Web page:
Still No Movement on Pa. Cracker
WHEELING – West Virginia and Ohio leaders pointed fingers at each other in March 2012 upon learning that Royal Dutch Shell would take its multibillion-dollar ethane cracker plant to Monaca, Pa.
But more than 15 months after Shell officials announced that land owned by the Horsehead Corp. would be the location for the ethane cracker, the global oil giant still has not purchased the property from Horsehead. If built, the project is expected to result in 10,000 construction jobs, hundreds of high-paying chemical jobs and thousands of related development jobs.
The original terms of the deal called for Shell to complete the purchase from Horsehead by the end of 2012. After extending the option-to-buy term to the end of June, Shell and Horsehead announced Friday they would again extend the option-to-purchase term by another six months.
“The site evaluation process for a proposed project of this scale typically takes several years to complete, and we expect similar timing in this case,” said Shell spokesman Destin Singleton regarding the term extension.
For months in 2011 and early 2012, officials in Ohio and West Virginia worked to secure the large petrochemical plant. Ohio Gov. John Kasich flew to Houston, Texas, to meet with Shell officials to try to attract the cracker, while West Virginia Gov. Earl Ray Tomblin actively worked to entice Shell to build in the Mountain State. However, Shell eventually settled on the Monaca, Pa. site along the Ohio River.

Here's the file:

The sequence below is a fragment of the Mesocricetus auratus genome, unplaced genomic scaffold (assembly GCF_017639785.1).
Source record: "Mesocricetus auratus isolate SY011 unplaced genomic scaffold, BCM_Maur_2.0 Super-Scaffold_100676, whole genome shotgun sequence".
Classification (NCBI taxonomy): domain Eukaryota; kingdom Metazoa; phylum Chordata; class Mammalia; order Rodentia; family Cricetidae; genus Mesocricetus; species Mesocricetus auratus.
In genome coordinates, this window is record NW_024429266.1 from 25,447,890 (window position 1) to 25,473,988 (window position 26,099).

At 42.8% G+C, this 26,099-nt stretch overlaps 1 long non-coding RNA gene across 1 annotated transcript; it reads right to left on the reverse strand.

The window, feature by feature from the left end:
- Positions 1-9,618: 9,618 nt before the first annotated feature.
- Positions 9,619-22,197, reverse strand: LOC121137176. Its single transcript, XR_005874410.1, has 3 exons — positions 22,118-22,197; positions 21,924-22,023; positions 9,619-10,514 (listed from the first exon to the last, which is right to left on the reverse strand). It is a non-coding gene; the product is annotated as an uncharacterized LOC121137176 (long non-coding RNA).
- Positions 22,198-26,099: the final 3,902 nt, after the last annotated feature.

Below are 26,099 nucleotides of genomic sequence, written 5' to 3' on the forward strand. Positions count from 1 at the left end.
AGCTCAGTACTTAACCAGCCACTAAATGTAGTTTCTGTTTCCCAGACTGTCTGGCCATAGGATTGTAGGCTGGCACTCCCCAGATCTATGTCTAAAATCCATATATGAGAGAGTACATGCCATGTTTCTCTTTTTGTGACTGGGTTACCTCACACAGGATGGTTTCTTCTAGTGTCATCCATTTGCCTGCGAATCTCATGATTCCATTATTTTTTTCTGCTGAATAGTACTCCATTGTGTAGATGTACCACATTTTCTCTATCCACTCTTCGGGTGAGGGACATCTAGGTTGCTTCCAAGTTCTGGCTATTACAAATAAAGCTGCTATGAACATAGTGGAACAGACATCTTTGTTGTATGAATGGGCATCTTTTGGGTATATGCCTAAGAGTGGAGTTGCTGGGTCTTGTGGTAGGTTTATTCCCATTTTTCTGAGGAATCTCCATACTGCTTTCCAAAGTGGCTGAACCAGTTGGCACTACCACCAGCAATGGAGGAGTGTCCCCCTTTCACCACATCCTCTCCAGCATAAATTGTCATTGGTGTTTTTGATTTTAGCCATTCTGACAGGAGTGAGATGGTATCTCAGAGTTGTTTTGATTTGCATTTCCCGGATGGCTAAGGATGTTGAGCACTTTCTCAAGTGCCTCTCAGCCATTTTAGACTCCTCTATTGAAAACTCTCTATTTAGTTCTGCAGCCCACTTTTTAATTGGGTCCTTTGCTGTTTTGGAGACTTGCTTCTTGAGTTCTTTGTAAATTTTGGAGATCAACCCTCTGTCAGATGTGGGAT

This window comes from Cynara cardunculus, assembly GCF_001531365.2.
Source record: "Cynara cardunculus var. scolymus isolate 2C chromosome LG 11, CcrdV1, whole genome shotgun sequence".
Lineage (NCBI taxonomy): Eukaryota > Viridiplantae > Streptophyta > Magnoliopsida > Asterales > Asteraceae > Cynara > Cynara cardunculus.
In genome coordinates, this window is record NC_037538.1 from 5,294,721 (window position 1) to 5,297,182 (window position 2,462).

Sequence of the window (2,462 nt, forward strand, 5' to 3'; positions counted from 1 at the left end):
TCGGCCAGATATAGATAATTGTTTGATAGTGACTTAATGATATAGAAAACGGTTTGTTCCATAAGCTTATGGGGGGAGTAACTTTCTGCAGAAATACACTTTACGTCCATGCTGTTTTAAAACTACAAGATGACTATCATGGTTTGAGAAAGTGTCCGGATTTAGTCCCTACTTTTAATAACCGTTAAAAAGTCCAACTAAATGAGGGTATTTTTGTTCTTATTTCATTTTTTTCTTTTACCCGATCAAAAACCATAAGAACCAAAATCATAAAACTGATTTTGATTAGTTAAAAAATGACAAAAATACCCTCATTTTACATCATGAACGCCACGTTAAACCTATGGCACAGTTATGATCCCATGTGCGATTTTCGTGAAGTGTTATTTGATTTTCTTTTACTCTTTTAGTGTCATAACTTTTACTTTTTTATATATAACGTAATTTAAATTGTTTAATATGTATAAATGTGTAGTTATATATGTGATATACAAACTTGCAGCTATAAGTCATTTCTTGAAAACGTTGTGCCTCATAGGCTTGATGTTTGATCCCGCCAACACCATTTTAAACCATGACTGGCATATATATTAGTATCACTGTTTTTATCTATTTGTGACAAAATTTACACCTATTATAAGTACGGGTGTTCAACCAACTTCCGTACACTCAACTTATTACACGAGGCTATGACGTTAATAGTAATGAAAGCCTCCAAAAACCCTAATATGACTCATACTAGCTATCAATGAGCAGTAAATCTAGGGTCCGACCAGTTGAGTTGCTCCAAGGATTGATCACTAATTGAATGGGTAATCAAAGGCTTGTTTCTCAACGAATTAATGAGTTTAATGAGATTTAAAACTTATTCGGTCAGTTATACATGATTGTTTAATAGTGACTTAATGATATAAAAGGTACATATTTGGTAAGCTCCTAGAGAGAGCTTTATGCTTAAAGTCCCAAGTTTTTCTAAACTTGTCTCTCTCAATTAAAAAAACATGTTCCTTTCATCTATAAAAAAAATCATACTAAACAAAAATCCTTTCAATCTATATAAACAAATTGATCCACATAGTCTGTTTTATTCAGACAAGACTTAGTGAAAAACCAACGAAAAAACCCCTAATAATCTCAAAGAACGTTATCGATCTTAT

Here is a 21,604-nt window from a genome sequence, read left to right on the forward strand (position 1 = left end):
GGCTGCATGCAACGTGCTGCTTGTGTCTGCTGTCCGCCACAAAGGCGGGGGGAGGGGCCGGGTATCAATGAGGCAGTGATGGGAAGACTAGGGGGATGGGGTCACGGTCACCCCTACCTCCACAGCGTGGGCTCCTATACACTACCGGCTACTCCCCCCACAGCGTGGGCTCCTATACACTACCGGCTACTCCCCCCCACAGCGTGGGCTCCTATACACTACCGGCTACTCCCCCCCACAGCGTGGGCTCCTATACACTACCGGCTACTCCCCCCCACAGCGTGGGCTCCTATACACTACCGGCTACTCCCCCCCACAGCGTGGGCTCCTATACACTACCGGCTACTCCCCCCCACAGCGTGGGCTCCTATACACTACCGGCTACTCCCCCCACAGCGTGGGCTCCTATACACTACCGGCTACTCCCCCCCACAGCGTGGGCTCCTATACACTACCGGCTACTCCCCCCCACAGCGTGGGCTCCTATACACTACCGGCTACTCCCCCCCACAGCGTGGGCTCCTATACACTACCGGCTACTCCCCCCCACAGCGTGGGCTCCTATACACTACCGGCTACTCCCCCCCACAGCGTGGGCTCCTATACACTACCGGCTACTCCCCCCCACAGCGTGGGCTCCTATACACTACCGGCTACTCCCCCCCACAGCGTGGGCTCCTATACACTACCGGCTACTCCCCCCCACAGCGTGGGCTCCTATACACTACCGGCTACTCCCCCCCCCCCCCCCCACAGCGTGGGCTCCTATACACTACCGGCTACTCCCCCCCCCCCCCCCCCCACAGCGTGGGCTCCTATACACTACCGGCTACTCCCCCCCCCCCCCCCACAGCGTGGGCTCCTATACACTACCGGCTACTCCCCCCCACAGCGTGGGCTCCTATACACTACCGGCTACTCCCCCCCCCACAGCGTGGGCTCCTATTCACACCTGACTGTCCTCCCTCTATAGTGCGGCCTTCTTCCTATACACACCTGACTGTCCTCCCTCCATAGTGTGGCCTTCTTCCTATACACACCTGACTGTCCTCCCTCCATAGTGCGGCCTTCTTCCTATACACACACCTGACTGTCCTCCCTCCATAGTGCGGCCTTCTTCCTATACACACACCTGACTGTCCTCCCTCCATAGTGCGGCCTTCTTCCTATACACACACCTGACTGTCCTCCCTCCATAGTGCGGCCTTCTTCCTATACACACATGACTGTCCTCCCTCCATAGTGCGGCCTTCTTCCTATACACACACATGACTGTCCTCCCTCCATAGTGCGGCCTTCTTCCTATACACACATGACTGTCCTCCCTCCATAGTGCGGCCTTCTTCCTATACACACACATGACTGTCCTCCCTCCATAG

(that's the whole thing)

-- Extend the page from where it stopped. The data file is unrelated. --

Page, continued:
Because there is no ethane cracker in the Utica and Marcellus shale regions, some companies are now shipping the product for cracking at facilities in Canada or along the Gulf Coast. The Bluegrass Pipeline project is expected to send 200,000 barrels per day of mixed ethane, propane and butane to the Gulf Coast by 2015, with the capacity to eventually be increased to 400,000 barrels per day.
The Bluegrass would accompany Chesapeake Energy’s plans to send 75,000 barrels of ethane produced from the Marcellus and Utica shale regions for cracking along the Gulf Coast on the soon-to-open ATEX Express pipeline.
Even with all of this ethane slated to be piped away from West Virginia, Ohio and Pennsylvania, officials remain optimistic about landing a cracker plant.
Tomblin said last month in Fairmont, W.Va. that he believed the state was still in contention to get an ethane cracker. Friday, Pennsylvania Gov. Tom Corbett said Shell’s extension of its option agreement with Horsehead is “good news” for his state.
“This project would be the single-largest industrial investment in southwest Pennsylvania in a generation. It will develop a market for the state’s natural gas supply, helping to create new jobs and the prosperity that comes with them,” Corbett said. “A petrochemical facility of this size will result in 10,000 construction jobs, at least 400 direct jobs and more than 10,000 jobs created in chemical and supply chain industries.
“My administration, local officials and economic groups continue to work in support of Shell Chemical as it continues a deliberate evaluation of this project,” he said. “We are all dedicated to ensuring, once built, that this facility is successful.”